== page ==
December is my a great month for me as it’s the one month I allow myself to indulge. It’s once a year certain delicious treats come around and Eggnog is definitely one of those! I use to make my own eggnog, then got too lazy and now I started to make it myself again! It’s wonderful, simple and delicious!
Ingredients: makes about 4 cups
5 large eggs (4 extra large eggs)
1/2 cup cream
2 cup milk
1/3 cup sugar
3 tbsp rum (optional)
1 tbsp cinnamon
1 tsp nutmeg
To begin, I start by separating my eggs.
Then, we whisk the egg whites until soft peaks form. Once that happens, throw about 1tbsp of sugar into the egg whites and mix again. We can put it aside until the end.
Then, we beat the egg yolks until they are fluffy and lighter in colour. Once that has happened, we can gradually pour the 1/3cup of sugar into the egg yolks and mix again.
When the egg yolks are mixed thoroughly, pour the 2 cups of milk, 1/2 cup of cream and rum into the egg yolks and mix until it’s blended.
Now we’re ready to season the eggnog mixture with the rum, nutmeg and cinnamon.
Your eggnog is pretty much done now. All we need to do is whisk in the egg whites and enjoy! You can have some as is – or you can chill it and then serve. I usually claim it lasts only 3 days.
I have just figured out I really like to make homemade Soy Milk, as it only costs about $0.75 to make a litre of this drink! It’s actually not very hard to make either!
Ingredients: Serving Size 2 Cups (500mL)
1/2 Cup Soy Bean
1 1/2 cup Cold Water
First, you will soak the soy beans for at least 8 hours. I’ve been soaking them over night for the 2 times I’ve made them so far! The beans will actually double/triple in size! As soon as this happens, you can basically peel the shells and you’re ready to make your drink!
Once you’re ready, wash the soy beans and place them in a pot with 1 1/2 cup of water if you’re using an immersion blender, or you can place it all into a blender. I’ve been using my immersion blender as it’s easiest for me! Blend until as smooth as possible, and then pour it through a strainer with a cheesecloth on top to make the milk a smooth as possible. Squeeze out as much liquid out of the cheesecloth as possible.
Once you’ve strained out the beans from the milk, you can boil the milk that you have. I have been adding extra water to the pulp and trying to extract more from the beans and strain again. From here, bring the milk to a boil and set up a strainer with cheesecloth on top of the strainer to collect any missed pieces of soy beans.
Then, I bring the milk back to a boil, and make sure you watch it as it will boil over fast. I strain it through the cheesecloth one last time, but I think this last step is completely optional. Then, just let it cool and refrigerate. I believe this can only last about 3 days in the fridge as there are no preservatives! But, you can enjoy as is, you can add some sugar to sweeten it!
For me, I turned a double batch of the unsweetened soy milk (1 litre) into Dou Fu Fa! Here’s a great recipe!
I love eating Vietnamese cuisine, and one of my favourite drinks that is special and unique would be Vietnamese Coffee, which I found out it wasn’t hard to make at all!
1 to 2 tbsp condensed milk
1 or 1.5 tsp ground coffee (courser grind works best)
First, I put the condensed milk in the bottom of my cup. I love my coffee’s sweet when I drink coffee.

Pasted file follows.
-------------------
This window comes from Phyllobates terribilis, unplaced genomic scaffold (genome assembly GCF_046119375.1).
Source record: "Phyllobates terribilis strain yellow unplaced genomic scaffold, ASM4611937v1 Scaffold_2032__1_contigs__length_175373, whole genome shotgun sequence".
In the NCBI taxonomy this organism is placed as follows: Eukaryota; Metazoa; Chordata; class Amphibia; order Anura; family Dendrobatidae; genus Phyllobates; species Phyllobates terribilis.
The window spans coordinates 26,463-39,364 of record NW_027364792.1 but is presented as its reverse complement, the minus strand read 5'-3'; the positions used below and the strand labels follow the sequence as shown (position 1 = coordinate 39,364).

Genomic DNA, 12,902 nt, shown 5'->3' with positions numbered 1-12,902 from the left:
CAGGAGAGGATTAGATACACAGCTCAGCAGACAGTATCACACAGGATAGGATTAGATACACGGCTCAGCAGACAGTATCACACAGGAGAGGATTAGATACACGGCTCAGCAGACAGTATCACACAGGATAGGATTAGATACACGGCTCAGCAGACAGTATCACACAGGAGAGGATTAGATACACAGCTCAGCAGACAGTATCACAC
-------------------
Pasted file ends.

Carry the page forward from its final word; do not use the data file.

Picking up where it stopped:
Then, I place the coffee grinds into the little contraction which is the French Filter (cà phê phin) – which is the coffee filter. It’s nice to use dark roast to get the strong flavour and the course so it doesn’t fall through the filter. Put the top on the filter and screw it tight. The tighter you screw the top on, the darker and stronger the coffee will be. This will take a longer time for your coffee to brew. Alternatively, you don’t have to tighten it to the max where the coffee won’t be as dark, and you’ll get your drink faster too! It’s up to you! The coffee they typically use is the brand Trung Nguyen
When the coffee has finished dripping through the filter, you’re ready to stir it up to dissolve the condensed milk and enjoy. If you like an iced version (ca phe da), fill a glass full of ice and enjoy!
I recently been craving a lot of childhood goodies, and one of the things I really like is Nai Cha which literally translates to “milk tea“. It’s also known as “Pantyhose Milk Tea – 絲襪奶茶” as historically, they used pantyhose as a filter to make this tea smooth. I really enjoy the Hong Kong style Nai Cha which is quite dark and strong, so I’ve been playing around with ways to make my own version at home.
4 cups of boiling water
6 Black Tea Bags
2-3 Tablespoons of Condensed Milk
First, in a pot, I add about 4 cups of water and bring it to a boil with the tea bags (with the bags in the water and the string sitting on the handle). I like to use Lipton Yellow Label Tea, but you can use whatever black tea you like.
Once the water boils with the tea bags, the water starts getting quite dark, and since I really like my Nai Cha strong, I reduce the heat a leave it at a simmer for awhile. I’ve been boiling it slowly for an hour.
Then, I let it cool a bit, put some condensed milk in the bottom of my cup and pour the tea on top.
Once I do that, the best part is next – stir and enjoy! These drinks are normally served with light meals or breakfast! But, I like this Nai Cha wherever and whenever!
Another alternative to this is the more traditional cafe style where you can replace the Condensed Milk with Evaporated Milk and sugar. Be sure to add the sugar before the evaporated milk if you choose to go that route! Both milks are wonderful in milk tea! If you’re craving iced milk tea, make the nai cha with either sugar and evaporated milk or condensed milk and allow it to cool for a bit. Then, in a tall glass, fill it with ice and pour the nai cha over the ice – stir and enjoy!